Chester Times, April 14, 1933 : Front Page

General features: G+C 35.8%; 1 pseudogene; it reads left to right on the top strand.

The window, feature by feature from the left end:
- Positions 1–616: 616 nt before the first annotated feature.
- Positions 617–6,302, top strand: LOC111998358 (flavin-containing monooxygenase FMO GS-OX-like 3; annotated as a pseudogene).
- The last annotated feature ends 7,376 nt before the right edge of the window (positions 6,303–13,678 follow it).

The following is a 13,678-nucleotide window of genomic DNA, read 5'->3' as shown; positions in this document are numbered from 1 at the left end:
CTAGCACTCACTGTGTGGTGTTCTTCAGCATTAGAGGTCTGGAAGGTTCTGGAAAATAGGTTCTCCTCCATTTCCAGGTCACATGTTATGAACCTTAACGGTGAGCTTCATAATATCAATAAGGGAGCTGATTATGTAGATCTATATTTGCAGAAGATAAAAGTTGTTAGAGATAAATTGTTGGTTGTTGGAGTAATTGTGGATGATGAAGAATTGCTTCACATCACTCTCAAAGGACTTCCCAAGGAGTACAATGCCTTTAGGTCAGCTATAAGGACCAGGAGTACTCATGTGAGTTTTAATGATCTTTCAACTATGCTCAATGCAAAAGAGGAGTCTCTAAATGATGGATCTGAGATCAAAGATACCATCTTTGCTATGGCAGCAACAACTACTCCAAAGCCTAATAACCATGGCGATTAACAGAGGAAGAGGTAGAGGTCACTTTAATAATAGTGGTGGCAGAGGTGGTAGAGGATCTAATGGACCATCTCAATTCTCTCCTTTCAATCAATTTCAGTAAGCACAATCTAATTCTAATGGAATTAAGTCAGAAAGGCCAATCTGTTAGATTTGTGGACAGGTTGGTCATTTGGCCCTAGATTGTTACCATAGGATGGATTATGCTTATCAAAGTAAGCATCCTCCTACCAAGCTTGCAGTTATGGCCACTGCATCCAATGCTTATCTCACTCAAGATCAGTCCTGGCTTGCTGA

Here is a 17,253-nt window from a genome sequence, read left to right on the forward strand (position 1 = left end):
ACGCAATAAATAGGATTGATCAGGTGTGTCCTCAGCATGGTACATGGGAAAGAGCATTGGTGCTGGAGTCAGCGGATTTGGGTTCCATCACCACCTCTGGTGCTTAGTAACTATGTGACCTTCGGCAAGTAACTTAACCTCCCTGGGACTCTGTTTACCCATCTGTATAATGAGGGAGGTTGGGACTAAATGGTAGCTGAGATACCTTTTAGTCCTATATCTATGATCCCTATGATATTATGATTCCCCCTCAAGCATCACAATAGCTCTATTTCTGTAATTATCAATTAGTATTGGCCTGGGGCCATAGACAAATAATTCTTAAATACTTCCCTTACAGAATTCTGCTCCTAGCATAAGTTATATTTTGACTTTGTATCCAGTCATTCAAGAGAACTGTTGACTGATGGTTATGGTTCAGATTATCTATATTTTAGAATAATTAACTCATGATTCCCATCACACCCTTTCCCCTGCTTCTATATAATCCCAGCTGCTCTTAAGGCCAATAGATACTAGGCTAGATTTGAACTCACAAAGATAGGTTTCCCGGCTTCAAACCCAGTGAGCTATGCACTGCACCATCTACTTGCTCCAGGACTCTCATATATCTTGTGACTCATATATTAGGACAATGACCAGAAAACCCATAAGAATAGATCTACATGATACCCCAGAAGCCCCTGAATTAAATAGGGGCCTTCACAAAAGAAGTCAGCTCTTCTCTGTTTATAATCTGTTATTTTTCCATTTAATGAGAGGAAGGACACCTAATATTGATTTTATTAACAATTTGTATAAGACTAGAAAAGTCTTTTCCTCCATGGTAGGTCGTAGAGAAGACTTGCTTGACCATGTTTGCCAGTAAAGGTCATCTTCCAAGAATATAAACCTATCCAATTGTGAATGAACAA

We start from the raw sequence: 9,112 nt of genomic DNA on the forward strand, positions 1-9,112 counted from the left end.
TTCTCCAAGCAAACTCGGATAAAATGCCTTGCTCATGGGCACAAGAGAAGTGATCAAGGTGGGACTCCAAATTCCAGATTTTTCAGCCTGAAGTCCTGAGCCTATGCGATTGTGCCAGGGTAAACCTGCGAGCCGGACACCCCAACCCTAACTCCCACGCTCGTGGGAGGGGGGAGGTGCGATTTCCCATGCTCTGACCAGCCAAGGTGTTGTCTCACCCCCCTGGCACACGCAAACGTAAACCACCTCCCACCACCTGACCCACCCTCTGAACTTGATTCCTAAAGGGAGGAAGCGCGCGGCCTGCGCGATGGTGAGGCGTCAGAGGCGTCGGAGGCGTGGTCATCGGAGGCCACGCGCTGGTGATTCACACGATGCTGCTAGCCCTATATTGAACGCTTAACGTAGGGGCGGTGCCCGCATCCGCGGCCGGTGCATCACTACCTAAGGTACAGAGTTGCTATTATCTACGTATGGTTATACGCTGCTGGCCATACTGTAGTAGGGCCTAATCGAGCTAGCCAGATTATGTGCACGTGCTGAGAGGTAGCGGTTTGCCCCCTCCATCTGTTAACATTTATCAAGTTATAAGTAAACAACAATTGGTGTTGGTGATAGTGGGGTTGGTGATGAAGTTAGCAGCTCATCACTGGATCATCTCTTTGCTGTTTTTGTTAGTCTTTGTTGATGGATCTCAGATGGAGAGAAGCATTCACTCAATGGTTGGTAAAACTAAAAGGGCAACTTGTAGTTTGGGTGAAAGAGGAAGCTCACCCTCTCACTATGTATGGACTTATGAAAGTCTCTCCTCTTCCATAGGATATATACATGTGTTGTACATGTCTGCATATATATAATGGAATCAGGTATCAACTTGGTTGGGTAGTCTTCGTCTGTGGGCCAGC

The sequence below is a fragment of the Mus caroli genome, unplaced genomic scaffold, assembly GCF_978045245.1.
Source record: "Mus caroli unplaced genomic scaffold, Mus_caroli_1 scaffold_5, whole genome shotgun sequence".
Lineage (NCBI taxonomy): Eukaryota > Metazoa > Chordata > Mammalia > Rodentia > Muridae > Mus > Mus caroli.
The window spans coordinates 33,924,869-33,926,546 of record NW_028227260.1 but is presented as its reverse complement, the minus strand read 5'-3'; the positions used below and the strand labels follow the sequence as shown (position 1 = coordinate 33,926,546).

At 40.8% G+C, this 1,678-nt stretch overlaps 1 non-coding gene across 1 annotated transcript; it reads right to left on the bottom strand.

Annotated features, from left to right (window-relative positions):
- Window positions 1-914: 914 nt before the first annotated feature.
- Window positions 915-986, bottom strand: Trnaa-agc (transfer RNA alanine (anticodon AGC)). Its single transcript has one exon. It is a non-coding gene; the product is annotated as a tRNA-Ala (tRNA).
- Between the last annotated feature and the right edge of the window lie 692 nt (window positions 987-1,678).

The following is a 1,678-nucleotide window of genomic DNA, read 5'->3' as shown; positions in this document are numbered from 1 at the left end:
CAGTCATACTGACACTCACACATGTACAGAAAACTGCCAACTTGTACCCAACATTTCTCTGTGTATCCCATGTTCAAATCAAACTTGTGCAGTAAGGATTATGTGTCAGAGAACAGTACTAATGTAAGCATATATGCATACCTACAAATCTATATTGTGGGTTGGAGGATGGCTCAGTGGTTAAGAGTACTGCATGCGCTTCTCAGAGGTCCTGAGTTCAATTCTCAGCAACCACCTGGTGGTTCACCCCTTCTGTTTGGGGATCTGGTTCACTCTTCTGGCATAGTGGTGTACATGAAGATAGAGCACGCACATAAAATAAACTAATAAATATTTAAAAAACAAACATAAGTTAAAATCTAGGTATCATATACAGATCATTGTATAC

Publication: Chester Times April 14, 1933